Have Malaysians taken their basic freedoms for granted? Have we all forgotten that such treasures need to be defended?
Mark Twain once proclaimed that:
“It is by the goodness of God that in our country we have these three unspeakably precious things: freedom of speech, freedom of conscience, and the prudence never to practise either of them.”
Growing up in a suburban city, it has never occurred to me as to how much of an impact a word could carry. I only have to Google the word ‘freedom’ to find that much has been made about the literal meaning of this word. In today’s modern climate, however, the word ‘freedom’ is often spoken of only in the context of debates and laws which precede our societal standards. As such, very few in the present day actually understand or appreciate the underlying significance and meaning this word holds. The questions that beg to be answered then are: (1) What exactly is the definition of freedom?, and (2) Why is it of paramount importance that the Malaysian youths of today recognise, realise, advocate and preserve its intrinsic value?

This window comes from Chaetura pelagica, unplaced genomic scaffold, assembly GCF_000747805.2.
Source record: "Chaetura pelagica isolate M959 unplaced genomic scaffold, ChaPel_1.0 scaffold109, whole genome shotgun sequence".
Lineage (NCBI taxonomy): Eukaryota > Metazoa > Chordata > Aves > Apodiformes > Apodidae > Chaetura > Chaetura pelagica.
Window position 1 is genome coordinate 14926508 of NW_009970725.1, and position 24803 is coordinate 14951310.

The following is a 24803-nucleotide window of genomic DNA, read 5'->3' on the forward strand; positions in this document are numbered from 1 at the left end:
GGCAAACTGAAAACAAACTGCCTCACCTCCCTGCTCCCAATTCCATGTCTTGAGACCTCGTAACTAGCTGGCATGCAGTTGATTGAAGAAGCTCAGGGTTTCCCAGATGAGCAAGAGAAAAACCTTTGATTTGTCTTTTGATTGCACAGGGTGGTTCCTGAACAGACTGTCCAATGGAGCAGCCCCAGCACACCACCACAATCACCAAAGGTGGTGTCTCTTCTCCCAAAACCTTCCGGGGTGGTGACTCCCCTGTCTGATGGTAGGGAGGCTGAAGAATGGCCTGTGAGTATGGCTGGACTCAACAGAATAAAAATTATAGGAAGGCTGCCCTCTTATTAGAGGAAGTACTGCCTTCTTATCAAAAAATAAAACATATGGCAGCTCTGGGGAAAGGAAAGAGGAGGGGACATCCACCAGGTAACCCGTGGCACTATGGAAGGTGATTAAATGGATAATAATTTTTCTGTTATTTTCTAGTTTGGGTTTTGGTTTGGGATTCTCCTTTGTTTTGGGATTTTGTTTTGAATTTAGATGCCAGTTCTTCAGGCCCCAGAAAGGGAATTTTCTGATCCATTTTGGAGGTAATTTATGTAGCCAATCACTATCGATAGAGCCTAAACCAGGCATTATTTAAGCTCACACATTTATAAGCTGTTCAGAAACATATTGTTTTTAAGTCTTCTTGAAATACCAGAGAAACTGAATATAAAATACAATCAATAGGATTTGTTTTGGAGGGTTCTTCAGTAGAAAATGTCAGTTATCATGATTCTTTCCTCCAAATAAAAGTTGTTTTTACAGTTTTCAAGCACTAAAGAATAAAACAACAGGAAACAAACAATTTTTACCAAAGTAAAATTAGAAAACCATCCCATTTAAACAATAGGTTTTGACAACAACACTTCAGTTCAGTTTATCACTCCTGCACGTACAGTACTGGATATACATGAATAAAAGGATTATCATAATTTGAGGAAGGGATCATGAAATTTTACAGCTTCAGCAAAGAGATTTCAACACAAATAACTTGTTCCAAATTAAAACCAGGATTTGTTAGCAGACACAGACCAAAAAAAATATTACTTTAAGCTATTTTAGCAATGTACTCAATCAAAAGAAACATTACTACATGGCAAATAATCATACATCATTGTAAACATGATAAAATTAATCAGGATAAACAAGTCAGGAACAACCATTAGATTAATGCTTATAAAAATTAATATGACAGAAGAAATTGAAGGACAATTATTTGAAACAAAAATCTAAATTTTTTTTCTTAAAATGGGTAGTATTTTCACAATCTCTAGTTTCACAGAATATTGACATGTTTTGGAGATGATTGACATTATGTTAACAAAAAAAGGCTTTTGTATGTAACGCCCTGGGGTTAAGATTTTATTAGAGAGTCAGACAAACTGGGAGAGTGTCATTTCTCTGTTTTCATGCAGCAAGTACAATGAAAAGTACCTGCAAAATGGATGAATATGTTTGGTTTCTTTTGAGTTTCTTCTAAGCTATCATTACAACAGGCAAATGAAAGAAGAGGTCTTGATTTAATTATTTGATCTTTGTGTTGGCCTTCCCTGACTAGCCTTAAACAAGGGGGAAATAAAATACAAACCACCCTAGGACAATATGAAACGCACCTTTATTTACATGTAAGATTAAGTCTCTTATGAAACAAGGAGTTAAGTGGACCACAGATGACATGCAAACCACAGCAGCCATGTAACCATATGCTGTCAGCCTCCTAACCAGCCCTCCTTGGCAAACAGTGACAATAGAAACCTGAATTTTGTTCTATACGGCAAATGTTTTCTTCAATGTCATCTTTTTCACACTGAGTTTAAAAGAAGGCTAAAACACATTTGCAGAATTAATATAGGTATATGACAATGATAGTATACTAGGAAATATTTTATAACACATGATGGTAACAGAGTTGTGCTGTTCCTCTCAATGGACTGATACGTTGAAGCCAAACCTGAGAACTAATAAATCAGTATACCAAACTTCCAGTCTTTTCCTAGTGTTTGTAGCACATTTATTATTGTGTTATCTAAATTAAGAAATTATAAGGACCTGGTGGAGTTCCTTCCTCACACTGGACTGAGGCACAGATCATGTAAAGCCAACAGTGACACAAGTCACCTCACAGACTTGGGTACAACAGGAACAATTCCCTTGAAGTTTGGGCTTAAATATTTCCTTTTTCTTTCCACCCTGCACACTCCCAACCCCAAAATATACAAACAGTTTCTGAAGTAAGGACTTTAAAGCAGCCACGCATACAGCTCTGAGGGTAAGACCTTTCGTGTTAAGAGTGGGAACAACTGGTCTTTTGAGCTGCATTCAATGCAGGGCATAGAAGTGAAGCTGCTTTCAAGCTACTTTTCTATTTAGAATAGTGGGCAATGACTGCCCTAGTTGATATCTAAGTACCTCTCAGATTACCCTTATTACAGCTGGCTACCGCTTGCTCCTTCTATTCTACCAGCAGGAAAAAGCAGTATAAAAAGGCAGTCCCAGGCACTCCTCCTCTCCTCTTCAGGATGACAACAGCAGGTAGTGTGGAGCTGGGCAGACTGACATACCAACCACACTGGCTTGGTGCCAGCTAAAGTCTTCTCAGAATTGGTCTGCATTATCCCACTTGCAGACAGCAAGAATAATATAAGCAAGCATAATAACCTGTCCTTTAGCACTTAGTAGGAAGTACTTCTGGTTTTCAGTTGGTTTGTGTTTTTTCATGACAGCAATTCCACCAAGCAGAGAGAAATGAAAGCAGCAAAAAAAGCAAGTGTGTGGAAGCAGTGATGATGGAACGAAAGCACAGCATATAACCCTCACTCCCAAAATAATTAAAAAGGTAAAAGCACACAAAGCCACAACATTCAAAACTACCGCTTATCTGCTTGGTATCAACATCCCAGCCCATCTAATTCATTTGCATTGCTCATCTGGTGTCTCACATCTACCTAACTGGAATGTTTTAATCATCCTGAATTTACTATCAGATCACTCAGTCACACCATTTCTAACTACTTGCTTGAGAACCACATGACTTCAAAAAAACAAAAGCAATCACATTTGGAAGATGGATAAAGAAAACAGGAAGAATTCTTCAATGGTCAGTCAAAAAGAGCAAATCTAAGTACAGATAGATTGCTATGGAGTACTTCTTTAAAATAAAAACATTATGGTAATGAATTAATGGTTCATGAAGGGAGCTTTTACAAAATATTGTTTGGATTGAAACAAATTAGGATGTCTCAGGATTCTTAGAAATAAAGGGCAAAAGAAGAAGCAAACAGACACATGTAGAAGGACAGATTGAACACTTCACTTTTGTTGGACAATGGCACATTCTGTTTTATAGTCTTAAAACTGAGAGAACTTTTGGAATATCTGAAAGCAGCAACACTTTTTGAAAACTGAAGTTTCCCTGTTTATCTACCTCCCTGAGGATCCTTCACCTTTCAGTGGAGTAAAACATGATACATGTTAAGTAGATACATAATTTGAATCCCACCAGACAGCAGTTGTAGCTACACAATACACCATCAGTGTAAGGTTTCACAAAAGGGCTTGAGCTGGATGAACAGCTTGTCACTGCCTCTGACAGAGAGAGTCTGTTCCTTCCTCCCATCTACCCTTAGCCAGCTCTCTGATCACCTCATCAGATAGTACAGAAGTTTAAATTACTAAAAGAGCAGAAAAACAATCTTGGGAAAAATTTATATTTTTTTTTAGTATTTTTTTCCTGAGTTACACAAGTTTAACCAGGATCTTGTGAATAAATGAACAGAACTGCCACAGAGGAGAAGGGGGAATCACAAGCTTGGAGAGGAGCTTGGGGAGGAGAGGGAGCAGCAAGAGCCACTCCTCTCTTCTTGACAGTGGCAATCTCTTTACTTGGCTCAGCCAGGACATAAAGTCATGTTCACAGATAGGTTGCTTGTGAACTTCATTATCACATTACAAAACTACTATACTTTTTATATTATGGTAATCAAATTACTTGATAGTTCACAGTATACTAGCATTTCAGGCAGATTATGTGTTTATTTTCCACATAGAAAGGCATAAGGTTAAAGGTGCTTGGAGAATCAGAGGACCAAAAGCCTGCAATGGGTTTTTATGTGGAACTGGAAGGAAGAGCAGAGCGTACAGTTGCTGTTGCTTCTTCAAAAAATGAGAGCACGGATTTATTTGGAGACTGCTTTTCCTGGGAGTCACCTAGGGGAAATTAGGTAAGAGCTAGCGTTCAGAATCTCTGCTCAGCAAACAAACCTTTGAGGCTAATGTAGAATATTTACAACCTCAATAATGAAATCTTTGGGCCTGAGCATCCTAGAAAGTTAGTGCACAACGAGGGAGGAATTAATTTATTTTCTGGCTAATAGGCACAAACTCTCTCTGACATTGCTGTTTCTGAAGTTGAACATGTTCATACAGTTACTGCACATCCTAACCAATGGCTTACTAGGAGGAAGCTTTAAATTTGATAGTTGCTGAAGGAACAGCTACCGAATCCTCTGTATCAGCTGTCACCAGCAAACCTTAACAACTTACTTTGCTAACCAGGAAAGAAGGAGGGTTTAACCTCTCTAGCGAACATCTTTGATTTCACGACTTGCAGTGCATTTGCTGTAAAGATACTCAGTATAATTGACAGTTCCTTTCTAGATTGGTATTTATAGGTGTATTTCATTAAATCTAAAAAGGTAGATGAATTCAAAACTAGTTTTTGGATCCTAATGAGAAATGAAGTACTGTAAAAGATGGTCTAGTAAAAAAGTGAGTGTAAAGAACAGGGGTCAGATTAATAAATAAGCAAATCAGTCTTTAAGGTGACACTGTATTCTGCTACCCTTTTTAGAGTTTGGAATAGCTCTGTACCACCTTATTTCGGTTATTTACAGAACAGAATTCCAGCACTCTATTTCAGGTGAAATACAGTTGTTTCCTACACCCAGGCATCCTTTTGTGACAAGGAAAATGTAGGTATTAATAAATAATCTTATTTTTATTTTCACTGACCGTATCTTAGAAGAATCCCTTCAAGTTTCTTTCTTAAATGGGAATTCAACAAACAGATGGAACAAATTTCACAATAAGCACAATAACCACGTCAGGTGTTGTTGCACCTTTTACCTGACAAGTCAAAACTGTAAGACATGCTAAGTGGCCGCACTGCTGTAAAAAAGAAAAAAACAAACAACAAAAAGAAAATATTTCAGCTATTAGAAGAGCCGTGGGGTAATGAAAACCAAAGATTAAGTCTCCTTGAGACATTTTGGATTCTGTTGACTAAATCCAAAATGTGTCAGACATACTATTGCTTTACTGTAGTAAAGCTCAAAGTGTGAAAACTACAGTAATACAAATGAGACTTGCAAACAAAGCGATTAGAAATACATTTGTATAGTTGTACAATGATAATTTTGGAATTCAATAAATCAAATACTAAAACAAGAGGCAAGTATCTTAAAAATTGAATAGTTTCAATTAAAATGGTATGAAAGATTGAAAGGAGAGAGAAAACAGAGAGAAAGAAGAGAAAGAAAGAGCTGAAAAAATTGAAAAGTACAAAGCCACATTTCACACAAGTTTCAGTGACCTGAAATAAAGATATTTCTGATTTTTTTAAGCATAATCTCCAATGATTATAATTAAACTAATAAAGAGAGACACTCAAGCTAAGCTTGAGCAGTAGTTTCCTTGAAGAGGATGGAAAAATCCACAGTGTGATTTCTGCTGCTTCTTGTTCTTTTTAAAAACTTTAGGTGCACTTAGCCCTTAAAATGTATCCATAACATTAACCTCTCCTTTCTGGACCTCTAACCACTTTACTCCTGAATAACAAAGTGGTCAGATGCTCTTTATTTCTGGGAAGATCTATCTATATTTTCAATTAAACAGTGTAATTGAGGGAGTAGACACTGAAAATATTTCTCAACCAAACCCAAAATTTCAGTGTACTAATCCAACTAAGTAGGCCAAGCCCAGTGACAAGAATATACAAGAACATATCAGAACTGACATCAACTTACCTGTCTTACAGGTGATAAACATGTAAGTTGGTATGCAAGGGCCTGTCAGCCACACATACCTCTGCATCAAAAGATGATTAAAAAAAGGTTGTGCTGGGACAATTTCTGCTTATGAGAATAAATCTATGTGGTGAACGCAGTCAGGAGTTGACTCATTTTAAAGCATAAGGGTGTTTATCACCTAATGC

From the early days of slavery and rebellion of the ancient Romans to the rise and fall of Nazi Germany, men have always stood steadfast in their fight against oppression. The term ‘liberty’ has more often than not contributed to raging wars, dividing countries and countless lives being lost. Closer to home, the independence we enjoy today comes at the expense of our forefathers who gave up everything to liberate our beloved country from the shackles of the British Empire. Yet fifty-four years after our official Independence, the connotation of freedom has altered with a shift in paradigm. And we now face a far more complex conundrum: a battle to preserve a different kind of freedom against – not invaders or conquerors – but rather the current ruling regime itself.